Avoid Rivian Stock Before and After Earnings

Stocks to sell

Electric vehicle (EV) startup Rivian Automotive (NASDAQ:RIVN) plans to release its second-quarter 2022 fiscal results on Aug. 11. It might be tempting to load up on RIVN stock beforehand. However, Rivian is reducing its workforce. That’s not a positive sign. Also, the company is acknowledging problems related to a climate deal proposal in Congress, as well as other issues.

Rivian might get a lot of attention among traders, but the company still has to prove itself as a viable business. The EV market is fiercely competitive. Plus, Rivian’s shareholders can only remain patient for so long, as the breakout moment has been elusive in 2022 so far.

Could Aug. 11 provide that breakout moment? Anything’s possible, but don’t be hasty about jumping into the trade. More important than any single earnings event is the company’s overall prospects and the macro environment, which, Rivian’s management seems to acknowledge, is less than ideal.

What’s Happening With RIVN Stock?

RIVN stock was worth $100 at the start of 2022, but supply-chain disruptions and inflation have evidently taken their toll. In the weeks leading up to Rivian’s quarterly data release, shares traded in the $30 range.

Granted, a positive earnings surprise is always possible. Reportedly, the analyst community expects Rivian to report a second-quarter earnings loss of $1.67 per share on $338 million in revenue.

Now, let’s consider what this means. Even if Rivian’s bottom-line results are in line with Wall Street’s expectations, the company would still show a $1.67-per-share loss when the stock is around $30 or $40. Mind you, this isn’t a brand-new company. Rivian remains unprofitable after having been in operation for years, and that’s a red flag for cautious investors.

Management’s Warnings About Rivian

Even the company itself is providing warnings lately about issues that could cause problems. Here’s a direct quote from CEO RJ Scaringe:

“Over the last six months, the world has dramatically changed with inflation reaching record highs, interest rates rapidly rising and commodity prices continuing to climb — all of which have contributed to the global capital markets tightening.”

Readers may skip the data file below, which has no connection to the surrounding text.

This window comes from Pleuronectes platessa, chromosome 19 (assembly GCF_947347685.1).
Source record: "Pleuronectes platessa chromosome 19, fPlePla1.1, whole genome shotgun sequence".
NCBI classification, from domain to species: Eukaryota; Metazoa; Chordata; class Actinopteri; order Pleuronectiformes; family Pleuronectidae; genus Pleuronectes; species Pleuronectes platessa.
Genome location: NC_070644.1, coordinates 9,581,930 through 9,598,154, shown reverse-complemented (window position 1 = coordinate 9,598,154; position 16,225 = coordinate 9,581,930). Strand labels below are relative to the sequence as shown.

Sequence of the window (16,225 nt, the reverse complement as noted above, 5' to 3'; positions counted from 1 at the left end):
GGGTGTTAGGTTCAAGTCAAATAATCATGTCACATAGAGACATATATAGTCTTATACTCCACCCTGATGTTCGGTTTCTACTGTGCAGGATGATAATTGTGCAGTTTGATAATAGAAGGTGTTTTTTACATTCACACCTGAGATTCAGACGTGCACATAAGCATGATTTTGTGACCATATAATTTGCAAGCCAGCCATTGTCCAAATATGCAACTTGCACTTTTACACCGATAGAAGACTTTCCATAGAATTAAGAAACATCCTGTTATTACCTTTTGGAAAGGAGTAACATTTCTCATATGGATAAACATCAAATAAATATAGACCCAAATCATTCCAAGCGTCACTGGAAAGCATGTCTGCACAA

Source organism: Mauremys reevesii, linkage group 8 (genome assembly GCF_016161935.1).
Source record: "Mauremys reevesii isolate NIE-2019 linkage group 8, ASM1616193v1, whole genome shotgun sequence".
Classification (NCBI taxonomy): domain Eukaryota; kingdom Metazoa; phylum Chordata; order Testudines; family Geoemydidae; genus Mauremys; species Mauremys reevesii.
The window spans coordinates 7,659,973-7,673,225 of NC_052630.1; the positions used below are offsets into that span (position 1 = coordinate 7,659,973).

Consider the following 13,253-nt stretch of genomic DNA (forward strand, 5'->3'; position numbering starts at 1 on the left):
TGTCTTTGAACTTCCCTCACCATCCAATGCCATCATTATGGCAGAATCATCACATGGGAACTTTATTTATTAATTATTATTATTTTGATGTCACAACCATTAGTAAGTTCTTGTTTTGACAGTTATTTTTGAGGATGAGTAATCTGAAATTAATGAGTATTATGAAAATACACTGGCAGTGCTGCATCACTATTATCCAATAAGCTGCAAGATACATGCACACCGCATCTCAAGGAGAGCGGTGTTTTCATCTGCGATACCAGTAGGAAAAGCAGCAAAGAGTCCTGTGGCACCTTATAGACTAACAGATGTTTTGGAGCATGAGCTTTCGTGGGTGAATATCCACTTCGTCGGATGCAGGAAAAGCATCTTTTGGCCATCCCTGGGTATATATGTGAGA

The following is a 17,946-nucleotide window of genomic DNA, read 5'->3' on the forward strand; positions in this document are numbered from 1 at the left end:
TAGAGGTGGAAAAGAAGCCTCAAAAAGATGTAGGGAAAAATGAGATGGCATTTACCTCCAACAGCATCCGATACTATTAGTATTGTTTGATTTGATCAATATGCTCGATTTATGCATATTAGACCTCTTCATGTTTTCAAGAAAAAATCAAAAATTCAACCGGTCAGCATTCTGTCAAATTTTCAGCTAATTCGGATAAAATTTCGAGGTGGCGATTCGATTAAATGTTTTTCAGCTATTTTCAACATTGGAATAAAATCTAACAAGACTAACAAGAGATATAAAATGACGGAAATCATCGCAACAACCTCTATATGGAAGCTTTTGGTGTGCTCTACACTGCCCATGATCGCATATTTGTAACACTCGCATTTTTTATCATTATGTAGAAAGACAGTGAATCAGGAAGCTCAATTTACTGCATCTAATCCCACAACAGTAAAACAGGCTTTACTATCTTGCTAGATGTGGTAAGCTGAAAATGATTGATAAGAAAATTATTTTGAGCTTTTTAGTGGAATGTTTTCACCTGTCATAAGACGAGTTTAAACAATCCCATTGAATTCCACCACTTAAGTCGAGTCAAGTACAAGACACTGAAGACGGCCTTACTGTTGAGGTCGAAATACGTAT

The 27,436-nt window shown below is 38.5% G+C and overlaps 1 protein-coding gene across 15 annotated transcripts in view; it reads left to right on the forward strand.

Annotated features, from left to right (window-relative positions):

It sounds like the CEO is offering excuses for some bad news. Indeed, Rivian announced that it’s laying off 6% of its workforce. On one hand, cost-cutting measures can help boost a company’s bottom line. Yet, layoffs also can be interpreted as a red flag, as thriving businesses are typically growing, not shrinking.

Furthermore, Rivian provided a warning about the climate spending deal between Senator Joe Manchin and Senate Majority Leader Chuck Schumer. The proposed legislation would extend a $7,500 federal tax credit for EVs.

However, it would also add new restrictions which could make many of Rivian’s vehicles ineligible for the incentives. The implication here, presumably, is that the proposal would incentivize the purchase of other EV manufacturers’ cars instead of Rivian’s vehicles.

What You Can Do Now

It can be exciting to buy stocks as a major earnings event approaches. However, it’s more important to consider the big picture.

Even Rivian’s management seems to admit that the big picture is highly challenging for Rivian now. So, don’t feel pressured to take a position in this unprofitable automaker. It’s fine to stay on the sidelines and see how Wall Street reacts to Rivian’s earnings report.

On the date of publication, David Moadel did not have (either directly or indirectly) any positions in the securities mentioned in this article. The opinions expressed in this article are those of the writer, subject to the InvestorPlace.com Publishing Guidelines.

David Moadel has provided compelling content – and crossed the occasional line – on behalf of Motley Fool, Crush the Street, Market Realist, TalkMarkets, TipRanks, Benzinga, and (of course) InvestorPlace.com. He also serves as the chief analyst and market researcher for Portfolio Wealth Global and hosts the popular financial YouTube channel Looking at the Markets.

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